Tag Archives: Acting

Millennium Approaches for Millennials

As a member of a Generation X and a university professor, I often wonder and worry about the world being left behind for succeeding generations. “Not much of anything” would appear to be the answer if Alex Riad’s new play The Floor is Lava serves as a guide. A sense of existential despair pervades every nook and cranny of this work and speaks to a larger crisis of the generation.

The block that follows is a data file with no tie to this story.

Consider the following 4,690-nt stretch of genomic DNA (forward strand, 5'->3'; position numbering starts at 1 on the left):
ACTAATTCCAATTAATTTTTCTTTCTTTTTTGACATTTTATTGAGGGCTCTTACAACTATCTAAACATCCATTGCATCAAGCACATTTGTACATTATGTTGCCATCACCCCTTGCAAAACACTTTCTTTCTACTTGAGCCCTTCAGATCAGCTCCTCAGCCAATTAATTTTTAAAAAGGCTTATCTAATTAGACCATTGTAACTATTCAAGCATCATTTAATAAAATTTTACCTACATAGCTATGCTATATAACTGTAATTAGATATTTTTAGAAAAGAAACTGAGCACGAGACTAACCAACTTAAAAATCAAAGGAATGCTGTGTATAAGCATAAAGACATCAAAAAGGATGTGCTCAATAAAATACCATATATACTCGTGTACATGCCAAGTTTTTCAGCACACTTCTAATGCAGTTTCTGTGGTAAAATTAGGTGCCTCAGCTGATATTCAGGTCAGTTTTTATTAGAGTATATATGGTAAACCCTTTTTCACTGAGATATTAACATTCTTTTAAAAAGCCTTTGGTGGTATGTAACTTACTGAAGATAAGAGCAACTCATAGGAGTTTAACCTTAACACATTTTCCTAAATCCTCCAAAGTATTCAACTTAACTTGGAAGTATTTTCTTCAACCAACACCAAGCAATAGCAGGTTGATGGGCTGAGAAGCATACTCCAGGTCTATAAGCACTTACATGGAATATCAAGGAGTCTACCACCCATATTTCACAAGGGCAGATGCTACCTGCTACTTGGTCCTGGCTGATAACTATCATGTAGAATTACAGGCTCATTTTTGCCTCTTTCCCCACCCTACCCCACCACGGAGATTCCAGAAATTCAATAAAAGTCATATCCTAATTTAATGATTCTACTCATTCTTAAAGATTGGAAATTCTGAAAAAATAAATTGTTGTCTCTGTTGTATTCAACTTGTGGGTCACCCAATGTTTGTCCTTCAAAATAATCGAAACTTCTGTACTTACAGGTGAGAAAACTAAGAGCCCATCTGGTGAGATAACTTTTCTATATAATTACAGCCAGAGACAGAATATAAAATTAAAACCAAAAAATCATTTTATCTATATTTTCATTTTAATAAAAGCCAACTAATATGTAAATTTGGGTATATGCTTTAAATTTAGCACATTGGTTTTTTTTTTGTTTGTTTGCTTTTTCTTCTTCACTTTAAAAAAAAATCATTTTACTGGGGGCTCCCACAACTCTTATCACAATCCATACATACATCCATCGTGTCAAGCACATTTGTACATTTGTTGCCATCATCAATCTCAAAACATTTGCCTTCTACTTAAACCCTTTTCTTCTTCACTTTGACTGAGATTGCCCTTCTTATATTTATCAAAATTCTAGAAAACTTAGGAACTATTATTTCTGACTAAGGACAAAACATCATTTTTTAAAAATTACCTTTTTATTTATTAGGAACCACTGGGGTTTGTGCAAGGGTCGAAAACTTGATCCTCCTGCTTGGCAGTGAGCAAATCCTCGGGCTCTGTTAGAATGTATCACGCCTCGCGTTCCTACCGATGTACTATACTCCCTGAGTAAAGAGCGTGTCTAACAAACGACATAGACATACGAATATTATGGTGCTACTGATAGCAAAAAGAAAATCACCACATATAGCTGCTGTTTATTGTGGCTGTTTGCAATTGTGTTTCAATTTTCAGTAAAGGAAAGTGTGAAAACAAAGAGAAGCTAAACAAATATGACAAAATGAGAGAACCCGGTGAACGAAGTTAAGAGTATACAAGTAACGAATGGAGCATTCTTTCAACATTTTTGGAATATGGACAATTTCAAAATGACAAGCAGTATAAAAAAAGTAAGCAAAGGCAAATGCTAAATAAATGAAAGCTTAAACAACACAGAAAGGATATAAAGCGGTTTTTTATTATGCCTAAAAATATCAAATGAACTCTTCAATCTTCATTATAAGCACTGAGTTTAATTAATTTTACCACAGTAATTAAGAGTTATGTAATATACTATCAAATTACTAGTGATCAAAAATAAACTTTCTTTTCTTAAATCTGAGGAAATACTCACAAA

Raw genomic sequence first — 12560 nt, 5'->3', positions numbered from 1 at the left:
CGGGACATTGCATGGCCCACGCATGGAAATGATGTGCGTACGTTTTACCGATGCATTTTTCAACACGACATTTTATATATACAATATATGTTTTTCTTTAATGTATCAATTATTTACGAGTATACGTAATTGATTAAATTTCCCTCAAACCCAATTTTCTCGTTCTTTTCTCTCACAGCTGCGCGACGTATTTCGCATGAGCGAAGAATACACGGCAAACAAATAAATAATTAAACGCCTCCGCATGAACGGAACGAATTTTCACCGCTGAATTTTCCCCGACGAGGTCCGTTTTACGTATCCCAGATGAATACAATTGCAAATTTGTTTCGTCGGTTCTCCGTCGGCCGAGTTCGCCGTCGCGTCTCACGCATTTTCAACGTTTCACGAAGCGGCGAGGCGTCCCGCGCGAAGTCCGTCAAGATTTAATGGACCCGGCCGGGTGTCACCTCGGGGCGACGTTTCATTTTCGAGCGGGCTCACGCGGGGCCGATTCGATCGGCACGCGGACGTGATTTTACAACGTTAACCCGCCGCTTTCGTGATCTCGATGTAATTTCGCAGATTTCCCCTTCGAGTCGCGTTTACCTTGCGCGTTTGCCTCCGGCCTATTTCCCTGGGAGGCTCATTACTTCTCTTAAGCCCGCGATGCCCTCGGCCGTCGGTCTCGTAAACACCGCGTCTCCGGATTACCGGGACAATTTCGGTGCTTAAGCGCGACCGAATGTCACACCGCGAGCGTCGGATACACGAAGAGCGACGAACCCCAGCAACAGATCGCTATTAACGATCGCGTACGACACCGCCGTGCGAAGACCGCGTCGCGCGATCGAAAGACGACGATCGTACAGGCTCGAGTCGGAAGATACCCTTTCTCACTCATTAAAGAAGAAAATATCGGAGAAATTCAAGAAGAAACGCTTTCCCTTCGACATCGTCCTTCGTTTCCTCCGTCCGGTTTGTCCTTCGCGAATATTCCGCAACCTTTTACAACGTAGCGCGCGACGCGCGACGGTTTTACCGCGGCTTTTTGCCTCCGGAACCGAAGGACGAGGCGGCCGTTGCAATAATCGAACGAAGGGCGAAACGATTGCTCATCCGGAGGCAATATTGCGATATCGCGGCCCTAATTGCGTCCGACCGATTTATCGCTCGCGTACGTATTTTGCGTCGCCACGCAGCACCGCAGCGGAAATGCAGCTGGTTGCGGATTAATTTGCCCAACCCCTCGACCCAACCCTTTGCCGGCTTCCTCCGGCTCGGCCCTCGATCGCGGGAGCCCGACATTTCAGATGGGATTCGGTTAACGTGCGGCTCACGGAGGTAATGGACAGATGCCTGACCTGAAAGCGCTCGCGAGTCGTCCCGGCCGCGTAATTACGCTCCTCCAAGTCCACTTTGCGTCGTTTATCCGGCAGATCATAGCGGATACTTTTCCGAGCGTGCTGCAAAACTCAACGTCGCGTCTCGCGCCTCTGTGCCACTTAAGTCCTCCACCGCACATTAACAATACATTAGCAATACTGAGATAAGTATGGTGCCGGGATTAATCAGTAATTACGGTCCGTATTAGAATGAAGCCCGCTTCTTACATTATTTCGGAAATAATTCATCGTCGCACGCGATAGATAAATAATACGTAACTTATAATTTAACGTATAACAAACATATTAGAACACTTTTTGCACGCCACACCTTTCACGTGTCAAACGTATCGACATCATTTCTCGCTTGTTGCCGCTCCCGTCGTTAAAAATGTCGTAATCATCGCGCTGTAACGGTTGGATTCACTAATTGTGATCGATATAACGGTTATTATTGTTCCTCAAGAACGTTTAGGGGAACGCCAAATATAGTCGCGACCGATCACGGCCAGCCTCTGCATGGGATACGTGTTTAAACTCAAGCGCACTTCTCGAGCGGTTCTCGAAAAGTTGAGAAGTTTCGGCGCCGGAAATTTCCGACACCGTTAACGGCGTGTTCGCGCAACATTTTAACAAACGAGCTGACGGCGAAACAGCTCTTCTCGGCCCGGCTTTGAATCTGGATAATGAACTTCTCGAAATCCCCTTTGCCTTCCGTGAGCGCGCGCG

A uniformly superlative cast ably directed by Jessica O’Hara Baker propels the narrative forward. Tom (a wily wicked Ian Poake) was the high school misfit who in a few short years has found himself the beneficiary of a Gatsby-esque rise to the height of wealth thanks to an innovative social media tool he created. He hosts a holiday party/business launch party and has invited his high school friends: Sean (Vin Kridakorn), Matt (John DiMino), and Kat (Molly Collier). Long-festering bitter discontent fueled by drugs and a particularly expensive single malt will manifest itself over the evening. There is always a danger when writing about the travails of those with wealth and privilege: are their problems “first world” problems, and are we asked to feel sorry because it rained during their week in Aruba? Riad avoids that trap. Yes, his characters have access to wealth, but the world they inhabit seems to offer little conciliation regardless of economic class. Even the one character who offers some hope occupies an ambivalent space in that regard.